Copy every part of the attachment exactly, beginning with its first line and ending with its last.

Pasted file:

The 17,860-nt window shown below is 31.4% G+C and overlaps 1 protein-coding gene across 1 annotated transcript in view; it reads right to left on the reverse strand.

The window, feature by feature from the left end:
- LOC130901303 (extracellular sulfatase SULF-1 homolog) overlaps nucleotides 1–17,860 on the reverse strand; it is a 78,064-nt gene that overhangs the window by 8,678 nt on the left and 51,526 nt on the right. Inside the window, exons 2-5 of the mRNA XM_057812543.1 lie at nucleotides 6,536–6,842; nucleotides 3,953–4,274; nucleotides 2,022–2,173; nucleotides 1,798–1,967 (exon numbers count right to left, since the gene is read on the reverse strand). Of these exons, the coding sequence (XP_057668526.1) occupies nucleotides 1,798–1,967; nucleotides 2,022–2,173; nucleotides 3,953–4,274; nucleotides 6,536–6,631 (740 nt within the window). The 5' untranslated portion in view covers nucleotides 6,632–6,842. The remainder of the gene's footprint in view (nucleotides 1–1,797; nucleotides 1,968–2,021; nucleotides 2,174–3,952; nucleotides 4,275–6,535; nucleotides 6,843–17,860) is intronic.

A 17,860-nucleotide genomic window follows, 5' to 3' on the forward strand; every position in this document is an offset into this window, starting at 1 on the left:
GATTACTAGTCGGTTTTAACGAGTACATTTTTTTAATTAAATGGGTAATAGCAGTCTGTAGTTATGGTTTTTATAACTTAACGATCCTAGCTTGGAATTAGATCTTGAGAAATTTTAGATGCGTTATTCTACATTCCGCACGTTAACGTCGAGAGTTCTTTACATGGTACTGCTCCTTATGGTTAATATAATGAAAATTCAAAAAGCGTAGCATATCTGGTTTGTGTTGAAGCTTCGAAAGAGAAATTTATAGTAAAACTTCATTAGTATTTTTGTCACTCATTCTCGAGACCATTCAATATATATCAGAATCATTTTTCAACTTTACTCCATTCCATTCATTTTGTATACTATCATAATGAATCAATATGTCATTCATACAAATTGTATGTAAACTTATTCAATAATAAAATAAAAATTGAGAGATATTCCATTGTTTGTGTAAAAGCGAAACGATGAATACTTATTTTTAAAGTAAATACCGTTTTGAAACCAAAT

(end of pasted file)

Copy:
The 17,860-nt window shown below is 31.4% G+C and overlaps 1 protein-coding gene across 1 annotated transcript in view; it reads right to left on the reverse strand.

The window, feature by feature from the left end:
- LOC130901303 (extracellular sulfatase SULF-1 homolog) overlaps nucleotides 1–17,860 on the reverse strand; it is a 78,064-nt gene that overhangs the window by 8,678 nt on the left and 51,526 nt on the right. Inside the window, exons 2-5 of the mRNA XM_057812543.1 lie at nucleotides 6,536–6,842; nucleotides 3,953–4,274; nucleotides 2,022–2,173; nucleotides 1,798–1,967 (exon numbers count right to left, since the gene is read on the reverse strand). Of these exons, the coding sequence (XP_057668526.1) occupies nucleotides 1,798–1,967; nucleotides 2,022–2,173; nucleotides 3,953–4,274; nucleotides 6,536–6,631 (740 nt within the window). The 5' untranslated portion in view covers nucleotides 6,632–6,842. The remainder of the gene's footprint in view (nucleotides 1–1,797; nucleotides 1,968–2,021; nucleotides 2,174–3,952; nucleotides 4,275–6,535; nucleotides 6,843–17,860) is intronic.

A 17,860-nucleotide genomic window follows, 5' to 3' on the forward strand; every position in this document is an offset into this window, starting at 1 on the left:
GATTACTAGTCGGTTTTAACGAGTACATTTTTTTAATTAAATGGGTAATAGCAGTCTGTAGTTATGGTTTTTATAACTTAACGATCCTAGCTTGGAATTAGATCTTGAGAAATTTTAGATGCGTTATTCTACATTCCGCACGTTAACGTCGAGAGTTCTTTACATGGTACTGCTCCTTATGGTTAATATAATGAAAATTCAAAAAGCGTAGCATATCTGGTTTGTGTTGAAGCTTCGAAAGAGAAATTTATAGTAAAACTTCATTAGTATTTTTGTCACTCATTCTCGAGACCATTCAATATATATCAGAATCATTTTTCAACTTTACTCCATTCCATTCATTTTGTATACTATCATAATGAATCAATATGTCATTCATACAAATTGTATGTAAACTTATTCAATAATAAAATAAAAATTGAGAGATATTCCATTGTTTGTGTAAAAGCGAAACGATGAATACTTATTTTTAAAGTAAATACCGTTTTGAAACCAAAT